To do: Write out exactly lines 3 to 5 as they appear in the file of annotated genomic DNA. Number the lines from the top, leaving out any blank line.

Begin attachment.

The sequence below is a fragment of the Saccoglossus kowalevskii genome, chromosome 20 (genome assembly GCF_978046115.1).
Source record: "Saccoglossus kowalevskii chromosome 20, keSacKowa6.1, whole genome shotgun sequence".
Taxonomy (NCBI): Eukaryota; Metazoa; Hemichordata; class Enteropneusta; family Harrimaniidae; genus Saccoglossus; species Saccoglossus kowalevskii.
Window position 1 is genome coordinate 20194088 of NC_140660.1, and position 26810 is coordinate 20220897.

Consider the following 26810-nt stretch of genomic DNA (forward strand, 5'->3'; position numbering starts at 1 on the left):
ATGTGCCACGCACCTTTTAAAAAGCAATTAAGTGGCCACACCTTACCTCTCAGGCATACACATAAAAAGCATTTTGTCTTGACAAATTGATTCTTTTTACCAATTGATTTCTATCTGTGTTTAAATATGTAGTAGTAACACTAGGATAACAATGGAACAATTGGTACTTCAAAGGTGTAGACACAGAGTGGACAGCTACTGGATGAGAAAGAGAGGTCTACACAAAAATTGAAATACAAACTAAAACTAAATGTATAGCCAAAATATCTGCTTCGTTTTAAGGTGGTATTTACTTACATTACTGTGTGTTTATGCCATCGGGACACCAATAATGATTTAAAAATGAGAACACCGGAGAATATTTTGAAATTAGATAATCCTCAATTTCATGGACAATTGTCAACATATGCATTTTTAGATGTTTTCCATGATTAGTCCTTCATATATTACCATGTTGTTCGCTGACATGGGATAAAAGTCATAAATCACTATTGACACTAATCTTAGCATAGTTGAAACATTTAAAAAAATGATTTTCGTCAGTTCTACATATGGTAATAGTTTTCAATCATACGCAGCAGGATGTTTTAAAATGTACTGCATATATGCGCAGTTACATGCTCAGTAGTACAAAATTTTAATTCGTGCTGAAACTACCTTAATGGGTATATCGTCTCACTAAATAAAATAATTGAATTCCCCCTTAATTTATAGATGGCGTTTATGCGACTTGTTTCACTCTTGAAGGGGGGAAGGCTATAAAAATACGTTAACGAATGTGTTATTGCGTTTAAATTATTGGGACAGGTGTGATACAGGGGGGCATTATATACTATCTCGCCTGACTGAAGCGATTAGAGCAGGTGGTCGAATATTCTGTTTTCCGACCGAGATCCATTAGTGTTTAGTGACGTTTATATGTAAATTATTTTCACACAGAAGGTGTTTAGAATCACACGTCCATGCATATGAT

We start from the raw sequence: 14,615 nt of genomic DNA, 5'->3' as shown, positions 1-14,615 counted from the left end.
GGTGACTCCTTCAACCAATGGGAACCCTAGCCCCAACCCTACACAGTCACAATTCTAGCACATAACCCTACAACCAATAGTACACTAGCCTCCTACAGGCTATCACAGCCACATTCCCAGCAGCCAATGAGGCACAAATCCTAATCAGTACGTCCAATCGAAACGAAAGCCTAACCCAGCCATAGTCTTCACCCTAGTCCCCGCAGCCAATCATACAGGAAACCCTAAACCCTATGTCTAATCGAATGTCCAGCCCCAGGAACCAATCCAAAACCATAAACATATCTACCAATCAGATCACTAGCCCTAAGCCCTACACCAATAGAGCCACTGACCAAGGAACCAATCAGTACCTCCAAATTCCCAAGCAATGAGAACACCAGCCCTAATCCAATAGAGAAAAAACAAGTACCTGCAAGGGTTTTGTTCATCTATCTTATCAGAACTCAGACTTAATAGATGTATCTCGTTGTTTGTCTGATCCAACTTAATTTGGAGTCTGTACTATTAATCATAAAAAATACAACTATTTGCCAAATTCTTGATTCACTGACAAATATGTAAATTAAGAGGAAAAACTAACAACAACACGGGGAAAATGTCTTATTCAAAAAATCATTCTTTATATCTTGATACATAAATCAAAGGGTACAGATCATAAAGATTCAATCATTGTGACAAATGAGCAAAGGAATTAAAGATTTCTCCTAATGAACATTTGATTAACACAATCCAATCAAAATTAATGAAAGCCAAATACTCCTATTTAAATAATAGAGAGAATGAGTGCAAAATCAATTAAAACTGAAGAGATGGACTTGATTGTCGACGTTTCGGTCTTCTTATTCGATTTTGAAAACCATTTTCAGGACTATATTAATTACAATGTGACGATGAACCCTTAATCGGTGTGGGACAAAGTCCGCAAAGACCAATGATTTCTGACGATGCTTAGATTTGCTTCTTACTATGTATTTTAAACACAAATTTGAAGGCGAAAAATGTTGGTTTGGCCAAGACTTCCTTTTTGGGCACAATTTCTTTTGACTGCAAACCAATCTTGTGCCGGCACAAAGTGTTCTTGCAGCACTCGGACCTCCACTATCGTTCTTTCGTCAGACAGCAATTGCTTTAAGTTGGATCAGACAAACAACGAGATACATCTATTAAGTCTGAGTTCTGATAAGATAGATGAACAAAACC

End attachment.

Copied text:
Taxonomy (NCBI): Eukaryota; Metazoa; Hemichordata; class Enteropneusta; family Harrimaniidae; genus Saccoglossus; species Saccoglossus kowalevskii.
Window position 1 is genome coordinate 20194088 of NC_140660.1, and position 26810 is coordinate 20220897.

Consider the following 26810-nt stretch of genomic DNA (forward strand, 5'->3'; position numbering starts at 1 on the left):